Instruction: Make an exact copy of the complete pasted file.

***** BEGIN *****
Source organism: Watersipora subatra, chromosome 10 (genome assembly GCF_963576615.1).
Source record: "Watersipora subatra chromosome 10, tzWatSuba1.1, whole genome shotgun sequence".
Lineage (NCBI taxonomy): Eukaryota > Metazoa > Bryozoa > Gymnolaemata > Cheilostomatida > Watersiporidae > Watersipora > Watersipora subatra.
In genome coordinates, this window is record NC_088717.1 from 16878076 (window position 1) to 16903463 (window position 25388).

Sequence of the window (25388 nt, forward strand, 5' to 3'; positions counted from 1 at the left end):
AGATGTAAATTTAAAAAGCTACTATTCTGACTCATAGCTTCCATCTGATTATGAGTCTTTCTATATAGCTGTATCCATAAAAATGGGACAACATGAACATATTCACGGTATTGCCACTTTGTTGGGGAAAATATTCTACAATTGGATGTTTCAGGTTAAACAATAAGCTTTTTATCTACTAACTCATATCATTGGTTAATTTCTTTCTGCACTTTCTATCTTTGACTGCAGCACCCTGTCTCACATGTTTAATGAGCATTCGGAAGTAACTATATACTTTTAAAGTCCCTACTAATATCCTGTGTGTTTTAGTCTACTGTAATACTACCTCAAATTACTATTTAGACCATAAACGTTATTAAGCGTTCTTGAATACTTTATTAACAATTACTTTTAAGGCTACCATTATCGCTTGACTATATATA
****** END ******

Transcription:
Source organism: Watersipora subatra, chromosome 10 (genome assembly GCF_963576615.1).
Source record: "Watersipora subatra chromosome 10, tzWatSuba1.1, whole genome shotgun sequence".
Lineage (NCBI taxonomy): Eukaryota > Metazoa > Bryozoa > Gymnolaemata > Cheilostomatida > Watersiporidae > Watersipora > Watersipora subatra.
In genome coordinates, this window is record NC_088717.1 from 16878076 (window position 1) to 16903463 (window position 25388).

Sequence of the window (25388 nt, forward strand, 5' to 3'; positions counted from 1 at the left end):
AGATGTAAATTTAAAAAGCTACTATTCTGACTCATAGCTTCCATCTGATTATGAGTCTTTCTATATAGCTGTATCCATAAAAATGGGACAACATGAACATATTCACGGTATTGCCACTTTGTTGGGGAAAATATTCTACAATTGGATGTTTCAGGTTAAACAATAAGCTTTTTATCTACTAACTCATATCATTGGTTAATTTCTTTCTGCACTTTCTATCTTTGACTGCAGCACCCTGTCTCACATGTTTAATGAGCATTCGGAAGTAACTATATACTTTTAAAGTCCCTACTAATATCCTGTGTGTTTTAGTCTACTGTAATACTACCTCAAATTACTATTTAGACCATAAACGTTATTAAGCGTTCTTGAATACTTTATTAACAATTACTTTTAAGGCTACCATTATCGCTTGACTATATATA